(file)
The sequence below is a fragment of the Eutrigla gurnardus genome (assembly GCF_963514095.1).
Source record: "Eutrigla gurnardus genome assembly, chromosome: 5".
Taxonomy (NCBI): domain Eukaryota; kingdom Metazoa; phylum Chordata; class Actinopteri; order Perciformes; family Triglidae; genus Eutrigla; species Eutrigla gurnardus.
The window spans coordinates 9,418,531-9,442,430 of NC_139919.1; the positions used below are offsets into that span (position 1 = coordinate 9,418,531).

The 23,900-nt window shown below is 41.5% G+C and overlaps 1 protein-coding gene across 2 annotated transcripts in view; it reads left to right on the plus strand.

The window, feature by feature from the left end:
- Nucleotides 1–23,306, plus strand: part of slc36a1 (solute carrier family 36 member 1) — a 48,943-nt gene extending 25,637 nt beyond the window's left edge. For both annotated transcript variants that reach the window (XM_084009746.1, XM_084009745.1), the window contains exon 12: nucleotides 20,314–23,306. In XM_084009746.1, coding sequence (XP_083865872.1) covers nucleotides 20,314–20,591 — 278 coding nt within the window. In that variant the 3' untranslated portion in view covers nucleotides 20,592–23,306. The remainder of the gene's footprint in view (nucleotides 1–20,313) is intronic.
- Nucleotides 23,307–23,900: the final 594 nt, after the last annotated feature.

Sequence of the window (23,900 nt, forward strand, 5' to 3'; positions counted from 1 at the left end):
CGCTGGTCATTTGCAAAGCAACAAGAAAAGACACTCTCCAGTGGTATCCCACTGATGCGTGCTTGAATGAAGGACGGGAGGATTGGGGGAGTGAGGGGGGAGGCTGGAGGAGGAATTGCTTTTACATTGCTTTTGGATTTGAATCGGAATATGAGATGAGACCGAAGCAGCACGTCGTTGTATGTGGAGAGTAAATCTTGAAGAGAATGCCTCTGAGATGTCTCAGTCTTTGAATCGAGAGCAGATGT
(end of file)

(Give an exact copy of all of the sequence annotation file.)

The sequence below is a fragment of the Eutrigla gurnardus genome (assembly GCF_963514095.1).
Source record: "Eutrigla gurnardus genome assembly, chromosome: 5".
Taxonomy (NCBI): domain Eukaryota; kingdom Metazoa; phylum Chordata; class Actinopteri; order Perciformes; family Triglidae; genus Eutrigla; species Eutrigla gurnardus.
The window spans coordinates 9,418,531-9,442,430 of NC_139919.1; the positions used below are offsets into that span (position 1 = coordinate 9,418,531).

The 23,900-nt window shown below is 41.5% G+C and overlaps 1 protein-coding gene across 2 annotated transcripts in view; it reads left to right on the plus strand.

The window, feature by feature from the left end:
- Nucleotides 1–23,306, plus strand: part of slc36a1 (solute carrier family 36 member 1) — a 48,943-nt gene extending 25,637 nt beyond the window's left edge. For both annotated transcript variants that reach the window (XM_084009746.1, XM_084009745.1), the window contains exon 12: nucleotides 20,314–23,306. In XM_084009746.1, coding sequence (XP_083865872.1) covers nucleotides 20,314–20,591 — 278 coding nt within the window. In that variant the 3' untranslated portion in view covers nucleotides 20,592–23,306. The remainder of the gene's footprint in view (nucleotides 1–20,313) is intronic.
- Nucleotides 23,307–23,900: the final 594 nt, after the last annotated feature.

Sequence of the window (23,900 nt, forward strand, 5' to 3'; positions counted from 1 at the left end):
CGCTGGTCATTTGCAAAGCAACAAGAAAAGACACTCTCCAGTGGTATCCCACTGATGCGTGCTTGAATGAAGGACGGGAGGATTGGGGGAGTGAGGGGGGAGGCTGGAGGAGGAATTGCTTTTACATTGCTTTTGGATTTGAATCGGAATATGAGATGAGACCGAAGCAGCACGTCGTTGTATGTGGAGAGTAAATCTTGAAGAGAATGCCTCTGAGATGTCTCAGTCTTTGAATCGAGAGCAGATGT